16. Why do we trust in our ability to reason? Objections? • Evolutionists maintain that laws of reason make sense to us only because they help us survive, not because they help us discover truth.

  17. Why do we trust in our ability to reason? Objections? • Evolutionists maintain that laws of reason make sense to us only because they help us survive, not because they help us discover truth. • “Everything we value – from sugar and sex and money to music and love and religion – we value for reasons. Lying behind, and distinct from, our reasons are evolutionary reasons, free-floating rationales that have been endorsed by natural selection.” • -Daniel Dennett in Breaking the Spell: Religion as a Natural Phenomenon

  18. Why do we trust in our ability to reason? Objections? • Evolutionists maintain that laws of reason make sense to us only because they help us survive, not because they help us discover truth. • “Everything we value – from sugar and sex and money to music and love and religion – we value for reasons. Lying behind, and distinct from, our reasons are evolutionary reasons, free-floating rationales that have been endorsed by natural selection.” • -Daniel Dennett in Breaking the Spell: Religion as a Natural Phenomenon • If we can’t trust our reasoning abilities to point us to truth about God and meaning-related things, then why on earth would evolutionists be able to trust their reasoning abilities to explain why we shouldn’t trust our reasoning abilities?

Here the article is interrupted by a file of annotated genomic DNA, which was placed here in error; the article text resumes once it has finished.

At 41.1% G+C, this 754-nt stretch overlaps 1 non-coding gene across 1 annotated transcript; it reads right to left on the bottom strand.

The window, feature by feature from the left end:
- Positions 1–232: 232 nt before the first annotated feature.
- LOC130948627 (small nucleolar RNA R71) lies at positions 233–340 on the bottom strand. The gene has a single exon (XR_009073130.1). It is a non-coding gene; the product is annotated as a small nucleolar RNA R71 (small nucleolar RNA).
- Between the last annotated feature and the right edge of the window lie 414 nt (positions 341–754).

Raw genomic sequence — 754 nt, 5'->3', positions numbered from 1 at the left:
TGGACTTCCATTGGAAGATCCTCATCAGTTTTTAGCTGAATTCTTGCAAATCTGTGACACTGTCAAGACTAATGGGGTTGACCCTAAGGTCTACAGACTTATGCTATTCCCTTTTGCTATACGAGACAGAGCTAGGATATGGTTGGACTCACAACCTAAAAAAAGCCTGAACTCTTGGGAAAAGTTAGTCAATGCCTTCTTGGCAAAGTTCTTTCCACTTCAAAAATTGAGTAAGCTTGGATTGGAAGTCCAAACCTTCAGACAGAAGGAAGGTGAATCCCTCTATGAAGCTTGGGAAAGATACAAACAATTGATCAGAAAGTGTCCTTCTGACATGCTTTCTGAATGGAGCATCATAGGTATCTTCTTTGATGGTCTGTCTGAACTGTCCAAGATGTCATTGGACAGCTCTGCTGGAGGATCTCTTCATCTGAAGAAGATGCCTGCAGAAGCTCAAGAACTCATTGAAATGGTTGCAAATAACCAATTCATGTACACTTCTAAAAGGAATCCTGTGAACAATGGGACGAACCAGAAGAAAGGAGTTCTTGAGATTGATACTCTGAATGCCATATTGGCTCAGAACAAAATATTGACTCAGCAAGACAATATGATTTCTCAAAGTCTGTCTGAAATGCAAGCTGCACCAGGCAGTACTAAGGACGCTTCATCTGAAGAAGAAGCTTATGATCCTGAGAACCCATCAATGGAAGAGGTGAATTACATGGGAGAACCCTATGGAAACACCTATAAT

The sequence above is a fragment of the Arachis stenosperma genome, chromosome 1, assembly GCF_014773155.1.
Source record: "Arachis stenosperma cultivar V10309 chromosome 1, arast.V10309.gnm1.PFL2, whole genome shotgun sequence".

19. Why do we trust in our ability to reason? Objections? • Evolutionists maintain that laws of reason make sense to us only because they help us survive, not because they help us discover truth. • “Everything we value – from sugar and sex and money to music and love and religion – we value for reasons. Lying behind, and distinct from, our reasons are evolutionary reasons, free-floating rationales that have been endorsed by natural selection.” • -Daniel Dennett in Breaking the Spell: Religion as a Natural Phenomenon • If we can’t trust our reasoning abilities to point us to truth about God and meaning-related things, then why on earth would evolutionists be able to trust their reasoning abilities to explain why we shouldn’t trust our reasoning abilities? • It is ABSURD to invoke the power of reason to destroy reason!